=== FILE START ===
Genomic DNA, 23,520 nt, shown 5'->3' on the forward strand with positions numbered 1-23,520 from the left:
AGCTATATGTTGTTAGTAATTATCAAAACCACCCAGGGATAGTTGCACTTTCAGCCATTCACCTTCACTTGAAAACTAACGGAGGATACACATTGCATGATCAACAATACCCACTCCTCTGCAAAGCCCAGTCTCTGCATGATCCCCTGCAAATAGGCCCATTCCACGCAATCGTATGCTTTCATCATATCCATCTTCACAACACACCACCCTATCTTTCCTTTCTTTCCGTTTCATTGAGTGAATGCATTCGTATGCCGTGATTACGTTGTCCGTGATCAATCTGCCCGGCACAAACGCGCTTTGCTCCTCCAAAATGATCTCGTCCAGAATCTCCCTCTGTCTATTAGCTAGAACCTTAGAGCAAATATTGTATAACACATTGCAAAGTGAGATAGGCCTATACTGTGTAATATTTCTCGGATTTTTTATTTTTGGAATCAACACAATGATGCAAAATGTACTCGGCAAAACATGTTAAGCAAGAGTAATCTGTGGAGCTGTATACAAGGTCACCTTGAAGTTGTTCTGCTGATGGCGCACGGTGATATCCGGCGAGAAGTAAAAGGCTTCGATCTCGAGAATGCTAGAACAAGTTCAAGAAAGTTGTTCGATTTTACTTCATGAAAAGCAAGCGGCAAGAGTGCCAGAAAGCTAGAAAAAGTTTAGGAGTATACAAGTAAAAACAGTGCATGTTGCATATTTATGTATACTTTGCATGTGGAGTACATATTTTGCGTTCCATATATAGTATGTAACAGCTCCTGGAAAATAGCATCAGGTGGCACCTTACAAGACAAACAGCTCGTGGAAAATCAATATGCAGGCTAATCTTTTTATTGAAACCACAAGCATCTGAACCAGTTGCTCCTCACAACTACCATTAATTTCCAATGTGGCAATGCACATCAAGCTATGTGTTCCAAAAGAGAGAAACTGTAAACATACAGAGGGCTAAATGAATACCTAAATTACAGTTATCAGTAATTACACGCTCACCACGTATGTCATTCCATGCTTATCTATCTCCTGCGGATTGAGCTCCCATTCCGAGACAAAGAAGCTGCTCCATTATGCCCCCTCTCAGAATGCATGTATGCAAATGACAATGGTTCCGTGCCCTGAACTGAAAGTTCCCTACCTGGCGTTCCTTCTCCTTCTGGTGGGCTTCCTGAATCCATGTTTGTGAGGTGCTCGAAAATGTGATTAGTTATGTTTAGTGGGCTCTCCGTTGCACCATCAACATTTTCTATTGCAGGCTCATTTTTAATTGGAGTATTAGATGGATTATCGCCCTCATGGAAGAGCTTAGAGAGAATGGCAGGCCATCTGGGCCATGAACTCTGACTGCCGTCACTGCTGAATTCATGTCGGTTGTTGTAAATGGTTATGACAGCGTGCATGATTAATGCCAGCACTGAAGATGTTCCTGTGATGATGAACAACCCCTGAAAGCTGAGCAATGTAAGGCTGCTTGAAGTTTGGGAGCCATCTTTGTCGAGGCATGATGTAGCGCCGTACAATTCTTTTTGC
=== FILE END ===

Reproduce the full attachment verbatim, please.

Genomic DNA, 23,520 nt, shown 5'->3' on the forward strand with positions numbered 1-23,520 from the left:
AGCTATATGTTGTTAGTAATTATCAAAACCACCCAGGGATAGTTGCACTTTCAGCCATTCACCTTCACTTGAAAACTAACGGAGGATACACATTGCATGATCAACAATACCCACTCCTCTGCAAAGCCCAGTCTCTGCATGATCCCCTGCAAATAGGCCCATTCCACGCAATCGTATGCTTTCATCATATCCATCTTCACAACACACCACCCTATCTTTCCTTTCTTTCCGTTTCATTGAGTGAATGCATTCGTATGCCGTGATTACGTTGTCCGTGATCAATCTGCCCGGCACAAACGCGCTTTGCTCCTCCAAAATGATCTCGTCCAGAATCTCCCTCTGTCTATTAGCTAGAACCTTAGAGCAAATATTGTATAACACATTGCAAAGTGAGATAGGCCTATACTGTGTAATATTTCTCGGATTTTTTATTTTTGGAATCAACACAATGATGCAAAATGTACTCGGCAAAACATGTTAAGCAAGAGTAATCTGTGGAGCTGTATACAAGGTCACCTTGAAGTTGTTCTGCTGATGGCGCACGGTGATATCCGGCGAGAAGTAAAAGGCTTCGATCTCGAGAATGCTAGAACAAGTTCAAGAAAGTTGTTCGATTTTACTTCATGAAAAGCAAGCGGCAAGAGTGCCAGAAAGCTAGAAAAAGTTTAGGAGTATACAAGTAAAAACAGTGCATGTTGCATATTTATGTATACTTTGCATGTGGAGTACATATTTTGCGTTCCATATATAGTATGTAACAGCTCCTGGAAAATAGCATCAGGTGGCACCTTACAAGACAAACAGCTCGTGGAAAATCAATATGCAGGCTAATCTTTTTATTGAAACCACAAGCATCTGAACCAGTTGCTCCTCACAACTACCATTAATTTCCAATGTGGCAATGCACATCAAGCTATGTGTTCCAAAAGAGAGAAACTGTAAACATACAGAGGGCTAAATGAATACCTAAATTACAGTTATCAGTAATTACACGCTCACCACGTATGTCATTCCATGCTTATCTATCTCCTGCGGATTGAGCTCCCATTCCGAGACAAAGAAGCTGCTCCATTATGCCCCCTCTCAGAATGCATGTATGCAAATGACAATGGTTCCGTGCCCTGAACTGAAAGTTCCCTACCTGGCGTTCCTTCTCCTTCTGGTGGGCTTCCTGAATCCATGTTTGTGAGGTGCTCGAAAATGTGATTAGTTATGTTTAGTGGGCTCTCCGTTGCACCATCAACATTTTCTATTGCAGGCTCATTTTTAATTGGAGTATTAGATGGATTATCGCCCTCATGGAAGAGCTTAGAGAGAATGGCAGGCCATCTGGGCCATGAACTCTGACTGCCGTCACTGCTGAATTCATGTCGGTTGTTGTAAATGGTTATGACAGCGTGCATGATTAATGCCAGCACTGAAGATGTTCCTGTGATGATGAACAACCCCTGAAAGCTGAGCAATGTAAGGCTGCTTGAAGTTTGGGAGCCATCTTTGTCGAGGCATGATGTAGCGCCGTACAATTCTTTTTGC